Hmm, it appears that you posted two comments while I was composing.

Richard Kilgore Wrote:

I have noticed for a long time that people tend to use the word “science” when they really mean “atheistic worldview”. It is a result of atheist propaganda.

Since this is the crux of your argument, you will need to back it up with citations.

If Dawkins frequently conflates science with his athestic world view (something, incidentally, that I am not at all sure he has ever done), you will need to demonstrate that this is so. Since this conflation is, according to you, atheistic propaganda, you will need to back up this assertion with factual references.

If you cannot do this, then the crux of your argument is mere speculation, and thus your whole line of reasoning collapses.

If you choose not to do this, then you are being intellectually dishonest, just like Ben Stein (the Expelled trailer on his website demonstrates that [a] he is “ignorant” of the science of evolution, and [b] that he is “ignorant” of the claims of the Discovery Institute).

I’m dealing with a this elsewhere.

Quoting the person who posted this in the Evolution of a smear job post:

Looks like once again, the Expelled-haters are cherry-picking statements out of context. The video is heavily edited to the point of worthlessness. I’ve viewed the full version of the interview on tbn.org. In context, it’s obvious that he’s means that if you treat science as the end-all and be-all of everything - that is, if you have no objective moral source apart from it - it will lead to killing people.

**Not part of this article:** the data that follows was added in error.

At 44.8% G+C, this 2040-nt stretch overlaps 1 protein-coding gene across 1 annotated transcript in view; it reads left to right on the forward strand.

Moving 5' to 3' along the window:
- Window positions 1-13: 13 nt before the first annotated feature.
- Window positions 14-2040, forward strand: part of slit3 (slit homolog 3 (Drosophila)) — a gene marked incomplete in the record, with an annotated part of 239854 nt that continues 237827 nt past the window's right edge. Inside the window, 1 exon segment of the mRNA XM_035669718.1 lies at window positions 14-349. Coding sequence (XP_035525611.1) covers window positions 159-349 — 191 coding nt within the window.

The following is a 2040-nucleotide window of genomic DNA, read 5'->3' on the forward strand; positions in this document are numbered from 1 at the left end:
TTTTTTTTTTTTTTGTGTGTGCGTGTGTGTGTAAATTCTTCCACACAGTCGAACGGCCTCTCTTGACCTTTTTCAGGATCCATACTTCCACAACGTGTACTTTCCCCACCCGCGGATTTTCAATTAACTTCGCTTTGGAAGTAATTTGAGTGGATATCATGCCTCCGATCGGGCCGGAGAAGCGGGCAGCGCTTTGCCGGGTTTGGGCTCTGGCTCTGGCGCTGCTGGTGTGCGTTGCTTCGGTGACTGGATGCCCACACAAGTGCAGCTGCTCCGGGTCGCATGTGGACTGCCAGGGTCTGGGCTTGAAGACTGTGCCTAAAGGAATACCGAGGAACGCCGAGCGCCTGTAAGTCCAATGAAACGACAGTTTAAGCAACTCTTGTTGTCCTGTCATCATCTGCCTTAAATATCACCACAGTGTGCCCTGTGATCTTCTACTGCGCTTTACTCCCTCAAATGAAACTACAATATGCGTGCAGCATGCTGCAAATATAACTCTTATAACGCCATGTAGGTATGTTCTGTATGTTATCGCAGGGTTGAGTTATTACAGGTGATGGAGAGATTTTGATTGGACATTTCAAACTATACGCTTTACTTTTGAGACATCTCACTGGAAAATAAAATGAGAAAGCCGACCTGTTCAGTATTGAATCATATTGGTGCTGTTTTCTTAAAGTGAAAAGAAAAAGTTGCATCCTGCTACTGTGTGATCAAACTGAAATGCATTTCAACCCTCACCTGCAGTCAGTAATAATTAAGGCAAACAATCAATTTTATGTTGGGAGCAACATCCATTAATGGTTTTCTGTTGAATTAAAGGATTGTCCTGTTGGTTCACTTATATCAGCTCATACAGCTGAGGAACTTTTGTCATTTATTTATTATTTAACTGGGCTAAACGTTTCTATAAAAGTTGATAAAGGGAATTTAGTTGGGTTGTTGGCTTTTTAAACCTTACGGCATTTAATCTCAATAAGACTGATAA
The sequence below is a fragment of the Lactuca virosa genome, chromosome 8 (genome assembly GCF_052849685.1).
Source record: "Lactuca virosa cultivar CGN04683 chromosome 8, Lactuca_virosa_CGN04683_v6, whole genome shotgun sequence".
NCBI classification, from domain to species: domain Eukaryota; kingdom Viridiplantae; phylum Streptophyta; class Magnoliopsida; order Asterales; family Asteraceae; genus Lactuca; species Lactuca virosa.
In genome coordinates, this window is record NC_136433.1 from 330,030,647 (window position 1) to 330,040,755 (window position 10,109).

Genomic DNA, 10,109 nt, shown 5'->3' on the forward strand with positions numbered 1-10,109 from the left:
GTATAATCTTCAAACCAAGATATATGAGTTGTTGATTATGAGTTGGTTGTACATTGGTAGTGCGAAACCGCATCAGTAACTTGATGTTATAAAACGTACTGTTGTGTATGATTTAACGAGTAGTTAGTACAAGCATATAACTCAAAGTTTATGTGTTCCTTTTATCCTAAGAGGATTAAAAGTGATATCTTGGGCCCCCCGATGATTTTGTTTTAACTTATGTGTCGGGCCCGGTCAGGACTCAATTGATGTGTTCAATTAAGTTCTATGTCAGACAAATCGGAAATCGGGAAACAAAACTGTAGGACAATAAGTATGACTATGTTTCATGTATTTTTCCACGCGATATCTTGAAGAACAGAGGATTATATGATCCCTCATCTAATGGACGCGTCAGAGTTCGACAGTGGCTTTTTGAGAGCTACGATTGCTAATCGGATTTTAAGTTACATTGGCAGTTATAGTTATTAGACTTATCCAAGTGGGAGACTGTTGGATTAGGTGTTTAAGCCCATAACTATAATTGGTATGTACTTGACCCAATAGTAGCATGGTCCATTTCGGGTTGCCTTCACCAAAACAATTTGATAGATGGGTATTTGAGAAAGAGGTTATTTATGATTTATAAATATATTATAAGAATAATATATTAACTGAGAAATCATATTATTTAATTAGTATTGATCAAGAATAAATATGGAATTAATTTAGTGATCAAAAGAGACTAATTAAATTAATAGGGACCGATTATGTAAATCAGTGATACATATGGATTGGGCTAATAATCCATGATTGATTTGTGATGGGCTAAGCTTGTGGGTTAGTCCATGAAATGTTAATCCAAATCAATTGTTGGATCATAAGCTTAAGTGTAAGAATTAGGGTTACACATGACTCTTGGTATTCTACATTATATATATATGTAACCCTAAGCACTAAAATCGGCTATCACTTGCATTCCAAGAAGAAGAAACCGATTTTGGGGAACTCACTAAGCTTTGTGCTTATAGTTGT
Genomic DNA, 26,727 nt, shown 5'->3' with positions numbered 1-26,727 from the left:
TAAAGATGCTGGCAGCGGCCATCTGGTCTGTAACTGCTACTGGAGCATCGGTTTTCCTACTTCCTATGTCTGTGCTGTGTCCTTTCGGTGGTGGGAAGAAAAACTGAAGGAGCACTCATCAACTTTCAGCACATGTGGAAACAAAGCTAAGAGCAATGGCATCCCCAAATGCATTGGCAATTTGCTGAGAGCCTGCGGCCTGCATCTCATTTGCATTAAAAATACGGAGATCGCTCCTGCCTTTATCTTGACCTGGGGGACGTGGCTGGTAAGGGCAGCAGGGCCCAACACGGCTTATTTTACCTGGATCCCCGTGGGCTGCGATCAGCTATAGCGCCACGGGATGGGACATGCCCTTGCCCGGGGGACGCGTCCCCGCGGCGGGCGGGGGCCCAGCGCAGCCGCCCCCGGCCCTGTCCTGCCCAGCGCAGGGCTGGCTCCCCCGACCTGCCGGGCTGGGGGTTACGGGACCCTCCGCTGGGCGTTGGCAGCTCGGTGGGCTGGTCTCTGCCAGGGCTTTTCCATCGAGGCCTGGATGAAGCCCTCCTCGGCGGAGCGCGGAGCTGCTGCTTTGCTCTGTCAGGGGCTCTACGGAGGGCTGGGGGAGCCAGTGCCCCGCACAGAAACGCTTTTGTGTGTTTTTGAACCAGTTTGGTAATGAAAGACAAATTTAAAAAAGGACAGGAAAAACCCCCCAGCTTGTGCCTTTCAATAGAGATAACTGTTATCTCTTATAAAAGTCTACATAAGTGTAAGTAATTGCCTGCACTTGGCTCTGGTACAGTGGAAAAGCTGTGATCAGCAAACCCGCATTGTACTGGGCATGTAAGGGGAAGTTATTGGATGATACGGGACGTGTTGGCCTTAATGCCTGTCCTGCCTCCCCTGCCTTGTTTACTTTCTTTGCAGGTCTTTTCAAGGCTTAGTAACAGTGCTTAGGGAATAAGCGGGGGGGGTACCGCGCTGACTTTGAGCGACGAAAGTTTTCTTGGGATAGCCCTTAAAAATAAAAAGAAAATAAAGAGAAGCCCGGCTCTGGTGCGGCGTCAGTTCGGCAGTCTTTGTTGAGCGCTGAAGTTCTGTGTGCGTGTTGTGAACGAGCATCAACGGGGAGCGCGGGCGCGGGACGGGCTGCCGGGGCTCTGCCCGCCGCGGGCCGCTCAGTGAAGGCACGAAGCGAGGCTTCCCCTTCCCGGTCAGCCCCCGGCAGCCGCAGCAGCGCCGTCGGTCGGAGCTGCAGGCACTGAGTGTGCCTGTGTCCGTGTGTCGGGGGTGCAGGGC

Kind of like religion? You people do not have an “objective moral source”, as this other argument here shows. (You’re defending killing babies, when your god commands it, I’m against it).

An “objective standard” for morality would not need a person who practices it to switch their views so drastically like you and your fellow religionists have. It’s wrong to kill babies –> it’s ok to kill babies if god orders it.

Besides, what kind of strictures against letting science become the “end-all and be-all” of everything would Stein advocate? Would he advocate putting those same strictures in place against religion?

After all, how many people have been killed in the name of religion throughout history, based on the commands of their various holy books? “Thou shalt not suffer a witch to live”, etc?

That’s talked a little about here. http://pandasthumb.org/archives/200[…]mment-153362

Dawkins repeatedly talks of the debate between atheism and theism as a debate between science and religion. The rhetoric of “science versus religion” is central in his writings about religion. Since he is in fact defending atheism, he is effectively conflating science with atheism.

I do not see why this needs any citations: it should be obvious to anyone who has read Dawkins at all carefully.

Nigel D said:

Hmm, it appears that you posted two comments while I was composing.

Richard Kilgore Wrote:

I have noticed for a long time that people tend to use the word “science” when they really mean “atheistic worldview”. It is a result of atheist propaganda.

Since this is the crux of your argument, you will need to back it up with citations.

If Dawkins frequently conflates science with his athestic world view (something, incidentally, that I am not at all sure he has ever done), you will need to demonstrate that this is so. Since this conflation is, according to you, atheistic propaganda, you will need to back up this assertion with factual references.

If you cannot do this, then the crux of your argument is mere speculation, and thus your whole line of reasoning collapses.